ABOUT WEST FROM YESTERDAY
West From Yesterday, a historically accurate Western epic by author Randolph Carter Harrison, is available now on Amazon.com in paperback and Kindle! Order here!
There’s no turning back in Randolph Carter Harrison’s riveting debut novel, West from Yesterday, where one man’s flight from the past may cost him everything.
Tucker Clairborne’s world is shattered by the Civil War and its horrific aftermath when his father and brother are killed. Clairborne shuns centuries of tradition and leaves his family’s Virginia plantation behind in search of adventure - and himself - in the Wild West. This decision plunges Clairborne down a path where the fight to stay alive comes at all costs.
Dismayed by his own talent for killing, he reluctantly joins forces with an ex-slave who battles beside him against Comanche and the deadly forces of nature that define the world they enter together. But when Clairborne meets the woman of his dreams, will his personal demons, along with the pervasive violence of the land, prove to be too much?
An adrenaline-pumping ride through an unforgiving land, West from Yesterday brings the Wild West to life like never before.
"EXCITING. GRIPPING. REALISTIC."
"It almost didn't seem like a work of fiction. It reads like a true autobiography of a real person! I had to remind myself that this really didn't happen, but the way Harrison writes makes readers feel like it did.
I wanted to laugh out loud on many pages, which always seems a bit odd when you're reading a novel!
The gritty realism and violence is something that Harrison does exceptionally well — portraying what would have really happened in vivid detail. One moment you're enjoying a conversation with your friend, and the next moment you're in a gun fight.
Even if you don't like Westerns, this book is a highly enjoyable read. The characters are fascinating."
— Ben Le, San Diego, CA
"EXTREMELY WELL WRITTEN"
If you didn't know anything about the Wild West and picked up this book you would have an amazing understanding of the landscape, the people, the clothes and the weapons...like you're literally along for the ride!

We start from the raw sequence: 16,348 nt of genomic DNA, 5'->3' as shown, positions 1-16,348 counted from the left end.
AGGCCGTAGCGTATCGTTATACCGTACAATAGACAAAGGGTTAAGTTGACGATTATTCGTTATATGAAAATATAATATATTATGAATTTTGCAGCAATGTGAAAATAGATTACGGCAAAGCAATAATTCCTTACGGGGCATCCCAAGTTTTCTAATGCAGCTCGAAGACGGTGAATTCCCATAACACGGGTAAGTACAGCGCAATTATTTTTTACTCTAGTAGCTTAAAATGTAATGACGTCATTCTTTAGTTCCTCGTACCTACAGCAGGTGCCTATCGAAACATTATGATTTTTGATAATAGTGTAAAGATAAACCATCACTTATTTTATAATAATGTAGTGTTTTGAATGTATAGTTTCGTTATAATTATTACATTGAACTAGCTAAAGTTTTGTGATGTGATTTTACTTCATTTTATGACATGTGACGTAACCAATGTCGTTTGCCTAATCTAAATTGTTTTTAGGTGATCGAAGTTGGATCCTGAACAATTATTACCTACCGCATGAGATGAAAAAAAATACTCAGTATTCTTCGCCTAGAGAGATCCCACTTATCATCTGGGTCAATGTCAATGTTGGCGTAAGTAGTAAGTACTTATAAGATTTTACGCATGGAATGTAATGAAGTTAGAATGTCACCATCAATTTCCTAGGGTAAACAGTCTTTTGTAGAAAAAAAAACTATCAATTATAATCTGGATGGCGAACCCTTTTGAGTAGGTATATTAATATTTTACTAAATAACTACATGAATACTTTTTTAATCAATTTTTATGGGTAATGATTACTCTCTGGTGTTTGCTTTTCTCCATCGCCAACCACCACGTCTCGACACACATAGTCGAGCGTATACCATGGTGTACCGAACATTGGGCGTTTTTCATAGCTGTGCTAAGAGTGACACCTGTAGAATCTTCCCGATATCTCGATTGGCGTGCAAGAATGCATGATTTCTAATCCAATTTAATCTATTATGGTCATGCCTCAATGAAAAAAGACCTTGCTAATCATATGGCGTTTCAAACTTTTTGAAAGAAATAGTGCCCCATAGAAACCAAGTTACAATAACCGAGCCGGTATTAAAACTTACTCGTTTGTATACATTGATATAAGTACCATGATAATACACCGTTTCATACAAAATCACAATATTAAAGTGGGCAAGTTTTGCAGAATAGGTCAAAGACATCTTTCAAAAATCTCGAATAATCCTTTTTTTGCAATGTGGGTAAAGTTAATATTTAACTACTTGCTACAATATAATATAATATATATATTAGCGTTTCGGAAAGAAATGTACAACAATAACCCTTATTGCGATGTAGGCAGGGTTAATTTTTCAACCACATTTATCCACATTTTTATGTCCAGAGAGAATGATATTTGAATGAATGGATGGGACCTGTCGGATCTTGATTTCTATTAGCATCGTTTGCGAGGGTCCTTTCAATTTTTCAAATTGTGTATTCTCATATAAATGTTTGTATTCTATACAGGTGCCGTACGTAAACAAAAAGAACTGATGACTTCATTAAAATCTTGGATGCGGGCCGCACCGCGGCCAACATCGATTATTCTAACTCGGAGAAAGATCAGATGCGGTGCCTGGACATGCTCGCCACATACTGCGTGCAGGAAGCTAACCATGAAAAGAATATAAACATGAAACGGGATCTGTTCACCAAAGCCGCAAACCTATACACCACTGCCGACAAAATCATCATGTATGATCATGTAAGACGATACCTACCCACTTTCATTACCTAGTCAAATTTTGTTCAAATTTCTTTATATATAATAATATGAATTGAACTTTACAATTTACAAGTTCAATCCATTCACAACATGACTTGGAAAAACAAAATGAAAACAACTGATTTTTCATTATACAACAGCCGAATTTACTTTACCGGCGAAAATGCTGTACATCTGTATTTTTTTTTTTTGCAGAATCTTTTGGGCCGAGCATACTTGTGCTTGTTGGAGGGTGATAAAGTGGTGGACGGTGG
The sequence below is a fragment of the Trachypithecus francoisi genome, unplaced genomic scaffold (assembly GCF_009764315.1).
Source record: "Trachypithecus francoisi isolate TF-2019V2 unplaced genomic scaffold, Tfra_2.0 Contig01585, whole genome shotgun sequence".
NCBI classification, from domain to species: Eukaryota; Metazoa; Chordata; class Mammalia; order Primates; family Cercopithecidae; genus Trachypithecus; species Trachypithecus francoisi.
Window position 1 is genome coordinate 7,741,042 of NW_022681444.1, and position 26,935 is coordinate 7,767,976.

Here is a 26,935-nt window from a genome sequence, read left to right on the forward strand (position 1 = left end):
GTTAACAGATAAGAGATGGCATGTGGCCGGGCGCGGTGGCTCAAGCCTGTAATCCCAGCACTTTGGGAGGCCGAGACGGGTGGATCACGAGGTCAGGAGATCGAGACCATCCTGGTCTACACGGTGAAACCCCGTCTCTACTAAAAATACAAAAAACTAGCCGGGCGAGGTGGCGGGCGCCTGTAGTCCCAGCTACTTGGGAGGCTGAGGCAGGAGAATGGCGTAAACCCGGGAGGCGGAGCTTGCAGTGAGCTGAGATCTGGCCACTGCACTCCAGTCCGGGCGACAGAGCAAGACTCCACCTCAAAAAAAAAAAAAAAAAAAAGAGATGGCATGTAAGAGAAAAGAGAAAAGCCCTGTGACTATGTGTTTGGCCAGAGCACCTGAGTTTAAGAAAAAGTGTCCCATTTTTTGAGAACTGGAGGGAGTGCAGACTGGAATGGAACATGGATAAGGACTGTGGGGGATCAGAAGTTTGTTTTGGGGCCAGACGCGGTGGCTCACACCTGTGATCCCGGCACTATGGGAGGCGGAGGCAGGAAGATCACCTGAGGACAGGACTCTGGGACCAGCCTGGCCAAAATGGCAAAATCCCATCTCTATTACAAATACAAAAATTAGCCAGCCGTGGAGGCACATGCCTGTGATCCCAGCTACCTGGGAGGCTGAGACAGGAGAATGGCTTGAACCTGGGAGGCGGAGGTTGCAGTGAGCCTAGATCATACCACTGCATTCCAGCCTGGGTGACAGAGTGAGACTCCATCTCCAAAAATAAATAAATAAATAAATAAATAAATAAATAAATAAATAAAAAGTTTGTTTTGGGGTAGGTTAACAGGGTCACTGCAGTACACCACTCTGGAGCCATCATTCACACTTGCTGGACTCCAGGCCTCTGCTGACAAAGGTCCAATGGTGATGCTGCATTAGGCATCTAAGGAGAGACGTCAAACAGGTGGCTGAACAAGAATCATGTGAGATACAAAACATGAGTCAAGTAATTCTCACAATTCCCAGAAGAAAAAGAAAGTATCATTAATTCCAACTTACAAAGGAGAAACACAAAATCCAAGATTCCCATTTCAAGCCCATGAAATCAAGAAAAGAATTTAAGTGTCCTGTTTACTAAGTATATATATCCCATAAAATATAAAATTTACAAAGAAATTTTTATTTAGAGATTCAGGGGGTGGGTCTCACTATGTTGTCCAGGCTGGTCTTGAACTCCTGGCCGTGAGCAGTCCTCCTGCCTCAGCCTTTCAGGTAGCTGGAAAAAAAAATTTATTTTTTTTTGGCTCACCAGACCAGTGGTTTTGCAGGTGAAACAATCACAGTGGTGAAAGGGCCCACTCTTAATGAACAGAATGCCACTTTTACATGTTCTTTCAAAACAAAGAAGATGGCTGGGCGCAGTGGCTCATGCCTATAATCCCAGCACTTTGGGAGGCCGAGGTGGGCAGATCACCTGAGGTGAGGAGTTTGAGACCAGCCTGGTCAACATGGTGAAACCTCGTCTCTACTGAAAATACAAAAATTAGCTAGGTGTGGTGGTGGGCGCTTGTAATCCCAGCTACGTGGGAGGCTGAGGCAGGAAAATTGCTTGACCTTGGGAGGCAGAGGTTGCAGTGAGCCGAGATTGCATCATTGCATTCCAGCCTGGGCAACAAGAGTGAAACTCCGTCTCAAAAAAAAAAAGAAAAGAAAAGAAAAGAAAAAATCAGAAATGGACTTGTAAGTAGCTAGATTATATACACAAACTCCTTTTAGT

Harrison describes and represents true life with no facade in West From Yesterday. It was like reading a great adult version of High Noon except in this epic Western there are no magical fixes and no hollywood endings.
I highly recommend the book to anyone.
— Joe Giorella, Issaquah, WA
"LONESOME DOVE MEETS RED BADGE OF COURAGE"
“An exciting story of the 1860s West with fascinating characters. Incredible dialogue, interwoven with golden threads of historical facts, enhance and move the storyline at a breathtaking pace.
West From Yesterday is the journey of a boy of privilege as he becomes a man of character and substance, wrapped around the story of 1860s America, from Virginia to St. Louis, to the Texas cattle lands, to the Great North.
Harrison masterfully transports us to an era when a man's word was enough, a man's good name, his character and integrity was more important than life itself."
— Ron Pedee, North Bend, WA
FROM THE AUTHOR
REVIEWS FOR WEST FROM YESTERDAY
"An inexperienced, formerly wealthy Virginian becomes one of the deadliest guns in the West in this debut novel.
As the story begins, Tucker Lightfoot Clairborne is abroad in France as his Confederate brother and father fight in the American Civil War. Following their deaths, he returns home to find that his family’s side has lost and occupies a much lower social station than before—their slaves freed, their properties less valuable. With only a few contacts, Tucker heads West and soon encounters an all-black unit of the U.S. military, which changes his perspectives on race and privilege. He befriends Sgt. Titus Herman, a recently discharged black soldier who teaches Tucker how to survive in the West.
Eventually, Tucker heads through Texas on a cattle drive and finds himself appointed a constable in rough-and-tumble Abilene, where he makes a name for himself as a deadly “shootist.” The novel features sections of third-person narration along with lengthy epistolary passages, including Tucker’s journal entries and letters to his mother. Harrison plays with the difference between what’s happening and what Tucker is willing to admit—including the fact that he’s become a killer.
The author develops Tucker’s sense of self particularly well, revisiting it at pivotal moments throughout the novel, as in one of Tucker’s letters: “I believe each time I took a life, there was no alternative, certainly not ‘turning the other cheek.’ I am not proud of this.” Although the lengthy novel could have done with some trimming, Harrison has an admirable sense of pacing and effectively describes the gunfights that punctuate the story.
Readers hoping to luxuriate in period detail will find a lot to enjoy here, but although the author clearly has a grasp of the period, the story always comes first. A slightly overlong Western, told in a confident, lively voice, that’s likely to please fans of the genre."